Inflated Performance Evaluations: A Legal Trap
Your company has just received notice that a former employee has filed a charge of discrimination. You are shocked and angry about the charge. You recall briefly speaking with the supervisor before the termination that the former employee’s performance was substandard, which justified the termination decision. During discovery, the former employee’s attorney asks for the performance evaluations. In the last performance evaluation, the supervisor gave excellent scores in all categories. The company has now lost an excellent opportunity to dismiss the case before trial and you and the supervisor may have a difficult time reconciling the performance evaluation and the reasons for termination.
This type of scenario happens more frequently than is necessary in employment discrimination cases. For example, last year in a case filed in federal court, the plaintiff alleged that the company fired him because of his age. At the time of his termination, the company alleged that the employee exhibited a lack of cooperation with peer department managers, failed to manage the difficult personalities in the accounting department, and failed to resolve conflicts between the accounting staff and other administrative departments. However, the employee’s performance reviews from prior years contradicted these grounds. Under the heading “teamwork/interaction” the supervisor noted in the performance review, “You are extremely cooperative with others and work well under normal course of staff work in carrying out your job.” The court denied the company’s motion to dismiss the case and it proceeded to trial.
Such apparent contradictions can also be a problem when the supervisor testifies. If the supervisor admits that he inflated the performance review, the plaintiff’s attorney will argue that if the supervisor “lied” on the performance review, then he is lying about the reasons for terminating the employee. There is just no good outcome from an inflated performance review. In your HR capacity, you must guard against supervisors inflating performance reviews. In every employment discrimination case, the employee’s attorney will demand the employee’s personnel file, including any performance evaluations. The attorney will be looking for any contradiction between the reasons the company gave for terminating the employee and what was expressed in the performance evaluation. Any such inconsistency can be persuasive evidence for a court to deny a motion to dismiss the case before trial.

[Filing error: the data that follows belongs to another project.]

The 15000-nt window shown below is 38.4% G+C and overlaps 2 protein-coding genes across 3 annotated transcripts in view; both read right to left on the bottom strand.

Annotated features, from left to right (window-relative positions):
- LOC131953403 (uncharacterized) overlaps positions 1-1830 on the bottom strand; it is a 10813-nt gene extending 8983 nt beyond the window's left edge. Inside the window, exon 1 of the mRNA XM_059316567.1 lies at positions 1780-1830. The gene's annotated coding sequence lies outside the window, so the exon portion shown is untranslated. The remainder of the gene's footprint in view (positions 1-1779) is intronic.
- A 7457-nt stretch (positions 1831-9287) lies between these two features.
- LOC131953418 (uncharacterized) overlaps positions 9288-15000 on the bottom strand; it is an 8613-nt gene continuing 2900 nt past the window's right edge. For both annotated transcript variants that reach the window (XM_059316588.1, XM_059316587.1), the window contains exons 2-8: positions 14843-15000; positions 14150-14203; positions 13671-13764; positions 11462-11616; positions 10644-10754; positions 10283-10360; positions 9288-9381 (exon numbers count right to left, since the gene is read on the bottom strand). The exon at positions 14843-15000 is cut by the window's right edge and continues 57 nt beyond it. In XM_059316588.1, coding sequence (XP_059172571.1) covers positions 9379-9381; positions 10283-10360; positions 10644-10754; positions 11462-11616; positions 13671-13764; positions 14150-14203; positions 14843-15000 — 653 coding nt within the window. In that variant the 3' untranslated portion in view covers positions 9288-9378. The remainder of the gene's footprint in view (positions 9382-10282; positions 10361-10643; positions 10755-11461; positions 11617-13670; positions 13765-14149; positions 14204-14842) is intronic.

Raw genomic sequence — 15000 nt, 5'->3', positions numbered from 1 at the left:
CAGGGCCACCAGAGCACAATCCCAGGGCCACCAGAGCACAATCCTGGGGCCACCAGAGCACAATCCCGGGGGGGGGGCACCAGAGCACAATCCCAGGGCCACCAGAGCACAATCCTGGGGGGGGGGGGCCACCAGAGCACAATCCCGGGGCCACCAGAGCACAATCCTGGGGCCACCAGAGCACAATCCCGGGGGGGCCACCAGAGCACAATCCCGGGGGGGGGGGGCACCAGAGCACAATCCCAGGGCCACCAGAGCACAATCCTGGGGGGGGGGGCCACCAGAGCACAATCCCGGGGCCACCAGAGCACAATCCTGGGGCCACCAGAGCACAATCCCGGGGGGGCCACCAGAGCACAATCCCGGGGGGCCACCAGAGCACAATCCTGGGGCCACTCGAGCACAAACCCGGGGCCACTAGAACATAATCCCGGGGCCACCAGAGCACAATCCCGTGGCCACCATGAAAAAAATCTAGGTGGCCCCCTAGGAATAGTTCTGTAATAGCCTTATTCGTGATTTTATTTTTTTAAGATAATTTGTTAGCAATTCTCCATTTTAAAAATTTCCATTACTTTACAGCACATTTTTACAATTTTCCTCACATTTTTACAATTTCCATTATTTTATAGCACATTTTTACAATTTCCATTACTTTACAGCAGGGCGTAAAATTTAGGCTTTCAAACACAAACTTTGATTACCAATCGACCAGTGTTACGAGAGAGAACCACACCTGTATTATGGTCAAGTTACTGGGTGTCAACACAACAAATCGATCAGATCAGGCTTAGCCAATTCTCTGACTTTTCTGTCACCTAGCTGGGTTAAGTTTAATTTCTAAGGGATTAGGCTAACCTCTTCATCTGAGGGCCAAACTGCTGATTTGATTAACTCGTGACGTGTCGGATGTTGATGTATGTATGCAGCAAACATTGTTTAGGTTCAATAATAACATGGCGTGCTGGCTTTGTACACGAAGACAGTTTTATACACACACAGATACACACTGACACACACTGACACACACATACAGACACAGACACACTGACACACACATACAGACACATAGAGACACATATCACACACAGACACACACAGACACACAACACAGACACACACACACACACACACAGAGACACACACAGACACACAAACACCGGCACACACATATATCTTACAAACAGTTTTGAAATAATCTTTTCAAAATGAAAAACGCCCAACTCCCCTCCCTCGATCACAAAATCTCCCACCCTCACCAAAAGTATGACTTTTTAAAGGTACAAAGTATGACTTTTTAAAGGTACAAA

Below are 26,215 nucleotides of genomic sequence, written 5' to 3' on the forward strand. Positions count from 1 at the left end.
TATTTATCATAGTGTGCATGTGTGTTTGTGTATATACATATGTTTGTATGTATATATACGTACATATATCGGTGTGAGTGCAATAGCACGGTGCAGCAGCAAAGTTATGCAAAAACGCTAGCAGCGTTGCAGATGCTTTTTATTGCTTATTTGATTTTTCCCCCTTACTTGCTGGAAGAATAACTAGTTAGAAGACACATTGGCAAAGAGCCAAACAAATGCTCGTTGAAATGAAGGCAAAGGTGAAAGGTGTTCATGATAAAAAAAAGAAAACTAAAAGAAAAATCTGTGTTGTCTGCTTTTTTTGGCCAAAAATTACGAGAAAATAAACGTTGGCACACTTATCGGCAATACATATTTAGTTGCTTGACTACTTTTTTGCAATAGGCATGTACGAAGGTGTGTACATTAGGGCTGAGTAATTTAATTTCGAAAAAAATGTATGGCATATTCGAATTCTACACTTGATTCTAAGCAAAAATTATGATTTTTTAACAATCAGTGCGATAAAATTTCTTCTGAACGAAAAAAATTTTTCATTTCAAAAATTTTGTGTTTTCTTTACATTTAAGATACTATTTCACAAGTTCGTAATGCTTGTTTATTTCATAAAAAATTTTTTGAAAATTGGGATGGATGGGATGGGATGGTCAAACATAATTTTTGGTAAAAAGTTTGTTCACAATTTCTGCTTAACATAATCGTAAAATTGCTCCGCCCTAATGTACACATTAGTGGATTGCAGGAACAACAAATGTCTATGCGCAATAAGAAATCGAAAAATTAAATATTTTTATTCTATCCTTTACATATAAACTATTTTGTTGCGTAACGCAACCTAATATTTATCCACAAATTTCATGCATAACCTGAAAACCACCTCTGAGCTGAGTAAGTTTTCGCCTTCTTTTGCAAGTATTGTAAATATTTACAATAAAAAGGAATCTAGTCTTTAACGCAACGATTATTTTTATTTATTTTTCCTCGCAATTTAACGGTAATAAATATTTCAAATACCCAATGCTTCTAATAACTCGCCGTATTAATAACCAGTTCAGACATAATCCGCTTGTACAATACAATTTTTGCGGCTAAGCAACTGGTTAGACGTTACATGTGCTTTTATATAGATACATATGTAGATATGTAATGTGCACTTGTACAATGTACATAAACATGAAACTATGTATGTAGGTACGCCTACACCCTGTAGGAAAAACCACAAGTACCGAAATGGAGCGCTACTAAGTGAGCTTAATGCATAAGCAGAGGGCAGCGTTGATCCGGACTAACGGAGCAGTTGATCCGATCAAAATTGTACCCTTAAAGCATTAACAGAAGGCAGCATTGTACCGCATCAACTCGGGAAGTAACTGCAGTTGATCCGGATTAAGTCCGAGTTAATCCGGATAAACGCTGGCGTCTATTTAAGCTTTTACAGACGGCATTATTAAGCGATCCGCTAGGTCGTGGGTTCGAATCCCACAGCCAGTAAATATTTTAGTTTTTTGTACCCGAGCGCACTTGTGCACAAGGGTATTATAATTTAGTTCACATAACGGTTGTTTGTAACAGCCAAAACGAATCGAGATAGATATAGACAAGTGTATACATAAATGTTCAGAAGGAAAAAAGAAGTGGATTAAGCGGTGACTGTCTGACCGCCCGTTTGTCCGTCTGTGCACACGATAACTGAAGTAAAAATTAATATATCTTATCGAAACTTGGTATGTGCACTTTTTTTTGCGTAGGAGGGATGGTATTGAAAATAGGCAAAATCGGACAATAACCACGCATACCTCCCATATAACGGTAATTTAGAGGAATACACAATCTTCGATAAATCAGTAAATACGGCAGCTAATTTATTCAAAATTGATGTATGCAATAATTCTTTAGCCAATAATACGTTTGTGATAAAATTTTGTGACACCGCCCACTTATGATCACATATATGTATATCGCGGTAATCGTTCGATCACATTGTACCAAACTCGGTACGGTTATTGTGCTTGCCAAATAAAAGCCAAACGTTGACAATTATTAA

Not only must you guard against inflated performance evaluations, you should also review the performance evaluations prior to any decision to terminate an employee based on performance deficiencies. If the supervisor wants to terminate an employee because of performance deficiencies, but a recent performance evaluation indicates otherwise, then you need to have a frank discussion with the supervisor about what has changed which justifies the termination. You may recommend to the supervisor that a longer track record of poor performance may better insulate the company from any perceived inconsistency. You must anticipate that if a lawsuit is filed by the former employee, the supervisor and you must provide an explanation for any such inconsistency.
Therefore, what may seem to be a perfunctory annual assessment of an employee’s performance, could have serious financial consequences for the company.